Fall 2001 Faculty Fellows
- Thomas Darwin, Graduate School Professional Development Program
- Veit Erlmann, Music History
- Karl Galinsky, Classics
- Sanford Levinson, Law and Government
- Miodrag Mitrasinovic, Design
- Gilbert Rappaport, Slavic Languages and Literatures
- Lawrence Sager, Law
- Denise Spellberg, History and Middle Eastern Studies
- Pauline Strong, Anthropology
- Alexandra Wettlaufer, French and Comparative Literature
Thomas Darwin, Co-Coordinator of the Graduate School Professional Development Program (and on leave from The University of Memphis, where he is Associate Professor of Communication), has published principally on the rhetoric of science and medicine but sees his scholarship moving toward more general exploration of the rhetoric of disciplinarity and toward questions about how disciplines are constituted at sites of knowledge production not generally considered to be disciplinary (eg. in corporate universities or in-house think tanks). In the Professional Development program, he teaches graduate students from education, the natural sciences, the social sciences, and the humanities both to communicate the value of their disciplinary knowledges to non-disciplinary audiences and to adapt those knowledges to professional work outside of the academy.
Veit Erlmann, Endowed Chair of Music History, has recently been working on a project that examines the role of sound and hearing in modernity, critiquing in particular the eye-centered foundations of Western epistemology. This project draws upon new studies in musicology, ethnomusicology, history, literature, anthropology, and philosophy, expanding upon them by highlighting the interdependence of Western and non-Western forms of knowledge, representation, identity, and sensation.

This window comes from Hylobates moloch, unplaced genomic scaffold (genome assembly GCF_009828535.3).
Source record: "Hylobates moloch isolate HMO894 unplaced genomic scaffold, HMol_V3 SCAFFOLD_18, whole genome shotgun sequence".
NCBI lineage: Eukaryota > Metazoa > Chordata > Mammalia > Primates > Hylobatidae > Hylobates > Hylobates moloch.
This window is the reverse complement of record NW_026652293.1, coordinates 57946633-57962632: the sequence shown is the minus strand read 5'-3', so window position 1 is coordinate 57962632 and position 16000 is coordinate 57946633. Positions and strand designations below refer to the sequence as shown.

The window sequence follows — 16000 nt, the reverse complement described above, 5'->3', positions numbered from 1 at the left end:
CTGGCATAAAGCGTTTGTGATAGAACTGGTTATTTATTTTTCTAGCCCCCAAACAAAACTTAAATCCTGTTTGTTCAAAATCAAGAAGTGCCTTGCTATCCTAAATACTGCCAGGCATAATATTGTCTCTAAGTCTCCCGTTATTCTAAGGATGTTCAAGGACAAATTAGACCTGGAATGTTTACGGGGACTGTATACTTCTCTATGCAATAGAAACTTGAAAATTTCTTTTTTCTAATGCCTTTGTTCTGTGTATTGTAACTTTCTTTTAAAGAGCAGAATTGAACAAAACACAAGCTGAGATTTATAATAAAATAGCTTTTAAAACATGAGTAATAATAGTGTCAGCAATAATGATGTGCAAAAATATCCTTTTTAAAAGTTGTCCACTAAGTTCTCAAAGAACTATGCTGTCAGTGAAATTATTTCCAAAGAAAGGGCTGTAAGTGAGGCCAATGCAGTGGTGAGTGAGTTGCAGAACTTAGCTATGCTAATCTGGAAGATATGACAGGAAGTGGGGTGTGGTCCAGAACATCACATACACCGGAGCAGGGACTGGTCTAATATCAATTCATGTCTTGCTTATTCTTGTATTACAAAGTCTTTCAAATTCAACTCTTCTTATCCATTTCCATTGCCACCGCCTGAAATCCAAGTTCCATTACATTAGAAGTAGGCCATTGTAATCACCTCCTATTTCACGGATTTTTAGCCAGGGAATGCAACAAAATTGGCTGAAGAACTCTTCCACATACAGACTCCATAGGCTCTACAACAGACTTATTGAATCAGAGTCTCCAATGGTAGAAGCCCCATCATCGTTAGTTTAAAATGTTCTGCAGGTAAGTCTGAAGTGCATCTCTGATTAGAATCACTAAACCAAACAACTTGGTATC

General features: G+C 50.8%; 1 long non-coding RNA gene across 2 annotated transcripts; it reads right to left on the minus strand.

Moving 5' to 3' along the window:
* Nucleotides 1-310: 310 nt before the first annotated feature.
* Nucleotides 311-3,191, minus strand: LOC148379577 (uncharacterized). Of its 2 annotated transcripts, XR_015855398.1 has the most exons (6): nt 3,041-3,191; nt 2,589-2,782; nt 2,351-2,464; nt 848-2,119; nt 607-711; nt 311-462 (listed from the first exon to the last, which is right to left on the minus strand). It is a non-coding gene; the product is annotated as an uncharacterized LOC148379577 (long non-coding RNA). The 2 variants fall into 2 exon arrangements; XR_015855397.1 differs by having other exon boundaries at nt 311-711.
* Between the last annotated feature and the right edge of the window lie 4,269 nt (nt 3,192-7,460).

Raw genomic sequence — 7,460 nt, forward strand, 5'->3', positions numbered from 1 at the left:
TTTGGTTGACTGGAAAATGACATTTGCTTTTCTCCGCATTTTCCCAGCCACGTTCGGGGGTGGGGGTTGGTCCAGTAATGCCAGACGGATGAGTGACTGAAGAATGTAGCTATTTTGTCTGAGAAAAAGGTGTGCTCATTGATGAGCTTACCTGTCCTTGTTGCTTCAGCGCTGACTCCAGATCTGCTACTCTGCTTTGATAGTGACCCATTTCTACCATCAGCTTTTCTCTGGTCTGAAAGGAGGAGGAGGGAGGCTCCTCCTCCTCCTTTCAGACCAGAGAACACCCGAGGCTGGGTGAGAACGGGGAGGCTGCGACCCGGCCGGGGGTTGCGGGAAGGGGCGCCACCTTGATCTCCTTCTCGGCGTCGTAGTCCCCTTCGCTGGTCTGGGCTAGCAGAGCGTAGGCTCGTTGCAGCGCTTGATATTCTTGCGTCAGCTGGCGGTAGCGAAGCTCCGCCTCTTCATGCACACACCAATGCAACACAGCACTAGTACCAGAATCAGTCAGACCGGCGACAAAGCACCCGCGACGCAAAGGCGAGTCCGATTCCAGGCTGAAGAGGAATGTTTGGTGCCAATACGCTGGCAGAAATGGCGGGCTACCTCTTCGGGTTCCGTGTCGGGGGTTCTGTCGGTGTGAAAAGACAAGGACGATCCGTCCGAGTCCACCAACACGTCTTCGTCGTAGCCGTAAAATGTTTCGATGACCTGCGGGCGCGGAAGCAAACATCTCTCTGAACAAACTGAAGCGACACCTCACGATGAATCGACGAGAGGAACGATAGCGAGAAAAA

Karl Galinsky, Cailloux Centennial Professor of Classics, was Chair of his department for over fifteen years (1974-1990). His experience as Chair of the largest Classics department in the country, one that integrates researchers and instructors of literature, history, art, archaeology, religion, philosophy, and multiple languages, has enabled him to serve as consultant to other institutions accommodating faculty with similarly overlapping interests. He has also been involved in community outreach efforts, directing programs that bring together local teachers and UT faculty.